Moody’s also expects exports to gradually pick up due to the exchange rate depreciation over the past 18 months, also contributing to narrower current account deficits. It said that if the government’s policy to increase trade competitiveness and encourage production works, exports will grow more.
Giving the rationale, Moody’s said, “The change in outlook to stable is driven by Moody’s expectations that the balance of payments dynamics will continue to improve, supported by policy adjustments and currency flexibility.”
“The rating affirmation reflects Pakistan’s relatively large economy and robust long-term growth potential, coupled with ongoing institutional enhancements that raise policy credibility and effectiveness, albeit from a low starting point. These credit strengths are balanced against structural constraints to economic and export competitiveness, the government’s low revenue generation capacity that weakens debt affordability, fiscal strength that will remain weak over the foreseeable future, as well as political and still-material external vulnerability risks,” it said.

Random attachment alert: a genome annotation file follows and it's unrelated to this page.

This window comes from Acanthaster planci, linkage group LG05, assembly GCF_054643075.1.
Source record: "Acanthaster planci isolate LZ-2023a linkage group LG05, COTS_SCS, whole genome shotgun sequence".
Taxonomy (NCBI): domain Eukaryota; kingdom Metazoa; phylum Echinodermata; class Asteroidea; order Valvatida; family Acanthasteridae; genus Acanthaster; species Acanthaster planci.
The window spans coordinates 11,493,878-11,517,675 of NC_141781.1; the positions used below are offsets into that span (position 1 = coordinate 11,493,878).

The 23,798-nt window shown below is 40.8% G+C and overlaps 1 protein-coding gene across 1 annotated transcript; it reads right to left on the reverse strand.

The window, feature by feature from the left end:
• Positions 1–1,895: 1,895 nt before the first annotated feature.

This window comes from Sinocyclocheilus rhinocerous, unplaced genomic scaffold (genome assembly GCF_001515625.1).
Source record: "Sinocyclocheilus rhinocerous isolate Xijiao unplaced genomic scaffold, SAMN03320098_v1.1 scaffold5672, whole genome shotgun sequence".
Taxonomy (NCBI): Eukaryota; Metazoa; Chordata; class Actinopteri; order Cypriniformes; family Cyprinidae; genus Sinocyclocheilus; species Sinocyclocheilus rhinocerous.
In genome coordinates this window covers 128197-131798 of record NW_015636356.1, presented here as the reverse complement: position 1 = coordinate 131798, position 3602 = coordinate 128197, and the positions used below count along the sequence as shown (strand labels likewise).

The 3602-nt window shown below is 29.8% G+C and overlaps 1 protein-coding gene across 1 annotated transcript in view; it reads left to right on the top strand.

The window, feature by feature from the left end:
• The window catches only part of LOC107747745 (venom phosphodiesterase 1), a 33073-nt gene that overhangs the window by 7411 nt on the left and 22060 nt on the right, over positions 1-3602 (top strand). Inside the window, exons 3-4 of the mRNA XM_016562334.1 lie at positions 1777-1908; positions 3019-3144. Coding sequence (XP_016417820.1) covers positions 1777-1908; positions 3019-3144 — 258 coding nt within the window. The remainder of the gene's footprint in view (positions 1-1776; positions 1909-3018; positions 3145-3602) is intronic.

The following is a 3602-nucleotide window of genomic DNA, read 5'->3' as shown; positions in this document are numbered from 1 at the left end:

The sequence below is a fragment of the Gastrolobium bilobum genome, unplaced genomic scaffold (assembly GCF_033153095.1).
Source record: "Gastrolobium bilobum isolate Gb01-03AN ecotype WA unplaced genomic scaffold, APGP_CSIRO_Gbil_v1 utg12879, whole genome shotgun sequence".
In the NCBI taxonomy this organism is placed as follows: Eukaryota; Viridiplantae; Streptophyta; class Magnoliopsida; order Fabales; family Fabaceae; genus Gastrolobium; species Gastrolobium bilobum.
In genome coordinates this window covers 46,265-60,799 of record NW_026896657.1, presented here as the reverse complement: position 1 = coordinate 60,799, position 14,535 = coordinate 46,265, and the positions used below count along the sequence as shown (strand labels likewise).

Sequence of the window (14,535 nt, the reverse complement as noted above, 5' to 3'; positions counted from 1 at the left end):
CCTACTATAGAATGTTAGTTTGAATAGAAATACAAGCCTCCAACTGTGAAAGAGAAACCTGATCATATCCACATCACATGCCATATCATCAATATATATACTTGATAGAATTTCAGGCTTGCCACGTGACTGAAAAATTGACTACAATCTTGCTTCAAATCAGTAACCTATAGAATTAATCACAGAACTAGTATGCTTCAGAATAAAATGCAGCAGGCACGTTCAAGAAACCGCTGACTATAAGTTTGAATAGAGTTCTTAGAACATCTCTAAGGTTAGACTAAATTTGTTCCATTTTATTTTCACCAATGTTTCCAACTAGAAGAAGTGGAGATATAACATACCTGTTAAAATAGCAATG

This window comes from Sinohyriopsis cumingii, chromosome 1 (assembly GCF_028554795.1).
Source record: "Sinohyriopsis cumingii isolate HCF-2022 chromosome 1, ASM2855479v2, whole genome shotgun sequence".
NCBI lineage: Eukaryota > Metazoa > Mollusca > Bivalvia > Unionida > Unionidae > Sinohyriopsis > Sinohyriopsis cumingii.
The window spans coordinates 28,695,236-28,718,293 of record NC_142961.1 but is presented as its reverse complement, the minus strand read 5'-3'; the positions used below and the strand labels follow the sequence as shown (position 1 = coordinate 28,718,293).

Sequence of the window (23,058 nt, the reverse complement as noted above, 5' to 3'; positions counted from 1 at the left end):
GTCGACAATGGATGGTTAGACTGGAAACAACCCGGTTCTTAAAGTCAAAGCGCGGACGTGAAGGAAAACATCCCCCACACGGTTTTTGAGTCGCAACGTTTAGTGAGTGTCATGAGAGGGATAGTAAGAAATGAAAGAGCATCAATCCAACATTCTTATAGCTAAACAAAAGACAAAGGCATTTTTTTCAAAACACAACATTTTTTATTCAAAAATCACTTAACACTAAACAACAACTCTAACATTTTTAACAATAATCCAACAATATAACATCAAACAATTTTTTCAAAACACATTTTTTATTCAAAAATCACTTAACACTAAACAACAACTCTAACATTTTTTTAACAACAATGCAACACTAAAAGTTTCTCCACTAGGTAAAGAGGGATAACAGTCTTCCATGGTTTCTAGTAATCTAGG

Concurrently, Moody’s has affirmed the B3 foreign currency senior unsecured ratings for The Second Pakistan Int’l Sukuk Co Ltd and The Third Pakistan International Sukuk Co Ltd. The associated payment obligations are, in Moody’s view, direct obligations of the Government of Pakistan.
Pakistan’s Ba3 local currency bond and deposit ceilings remain unchanged. The B2 foreign currency bond ceiling and the Caa1 foreign currency deposit ceiling are also unchanged. The short-term foreign currency bond and deposit ceilings remain unchanged at ‘Not Prime’. These ceilings act as a cap on the ratings that can be assigned to the obligations of other entities domiciled in the country.